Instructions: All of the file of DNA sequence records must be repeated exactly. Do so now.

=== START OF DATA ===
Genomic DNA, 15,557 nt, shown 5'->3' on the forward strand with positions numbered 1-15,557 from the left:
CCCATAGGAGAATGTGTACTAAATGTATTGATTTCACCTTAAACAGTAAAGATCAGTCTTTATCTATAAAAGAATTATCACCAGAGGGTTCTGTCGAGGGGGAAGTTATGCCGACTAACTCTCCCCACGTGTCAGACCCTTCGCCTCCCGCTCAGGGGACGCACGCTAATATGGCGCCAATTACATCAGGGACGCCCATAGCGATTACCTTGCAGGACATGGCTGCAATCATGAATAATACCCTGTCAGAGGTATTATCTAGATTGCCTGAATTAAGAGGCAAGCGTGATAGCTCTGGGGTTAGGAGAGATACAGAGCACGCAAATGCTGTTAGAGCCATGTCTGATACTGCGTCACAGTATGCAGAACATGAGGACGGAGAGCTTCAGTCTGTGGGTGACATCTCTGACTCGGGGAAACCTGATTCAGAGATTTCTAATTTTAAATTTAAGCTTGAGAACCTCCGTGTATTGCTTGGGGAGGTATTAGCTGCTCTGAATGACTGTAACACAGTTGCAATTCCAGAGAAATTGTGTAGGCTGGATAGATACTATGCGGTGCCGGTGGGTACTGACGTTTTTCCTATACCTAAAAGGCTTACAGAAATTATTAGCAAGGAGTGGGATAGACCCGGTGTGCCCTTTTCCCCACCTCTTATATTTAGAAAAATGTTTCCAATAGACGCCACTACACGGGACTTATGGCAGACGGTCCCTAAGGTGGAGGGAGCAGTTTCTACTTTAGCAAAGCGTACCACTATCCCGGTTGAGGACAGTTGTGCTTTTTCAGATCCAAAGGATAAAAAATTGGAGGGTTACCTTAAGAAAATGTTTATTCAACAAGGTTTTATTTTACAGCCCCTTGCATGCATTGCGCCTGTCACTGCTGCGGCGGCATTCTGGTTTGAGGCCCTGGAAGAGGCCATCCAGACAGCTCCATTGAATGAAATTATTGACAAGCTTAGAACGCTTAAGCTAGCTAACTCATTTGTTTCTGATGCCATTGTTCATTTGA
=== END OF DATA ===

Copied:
Genomic DNA, 15,557 nt, shown 5'->3' on the forward strand with positions numbered 1-15,557 from the left:
CCCATAGGAGAATGTGTACTAAATGTATTGATTTCACCTTAAACAGTAAAGATCAGTCTTTATCTATAAAAGAATTATCACCAGAGGGTTCTGTCGAGGGGGAAGTTATGCCGACTAACTCTCCCCACGTGTCAGACCCTTCGCCTCCCGCTCAGGGGACGCACGCTAATATGGCGCCAATTACATCAGGGACGCCCATAGCGATTACCTTGCAGGACATGGCTGCAATCATGAATAATACCCTGTCAGAGGTATTATCTAGATTGCCTGAATTAAGAGGCAAGCGTGATAGCTCTGGGGTTAGGAGAGATACAGAGCACGCAAATGCTGTTAGAGCCATGTCTGATACTGCGTCACAGTATGCAGAACATGAGGACGGAGAGCTTCAGTCTGTGGGTGACATCTCTGACTCGGGGAAACCTGATTCAGAGATTTCTAATTTTAAATTTAAGCTTGAGAACCTCCGTGTATTGCTTGGGGAGGTATTAGCTGCTCTGAATGACTGTAACACAGTTGCAATTCCAGAGAAATTGTGTAGGCTGGATAGATACTATGCGGTGCCGGTGGGTACTGACGTTTTTCCTATACCTAAAAGGCTTACAGAAATTATTAGCAAGGAGTGGGATAGACCCGGTGTGCCCTTTTCCCCACCTCTTATATTTAGAAAAATGTTTCCAATAGACGCCACTACACGGGACTTATGGCAGACGGTCCCTAAGGTGGAGGGAGCAGTTTCTACTTTAGCAAAGCGTACCACTATCCCGGTTGAGGACAGTTGTGCTTTTTCAGATCCAAAGGATAAAAAATTGGAGGGTTACCTTAAGAAAATGTTTATTCAACAAGGTTTTATTTTACAGCCCCTTGCATGCATTGCGCCTGTCACTGCTGCGGCGGCATTCTGGTTTGAGGCCCTGGAAGAGGCCATCCAGACAGCTCCATTGAATGAAATTATTGACAAGCTTAGAACGCTTAAGCTAGCTAACTCATTTGTTTCTGATGCCATTGTTCATTTGA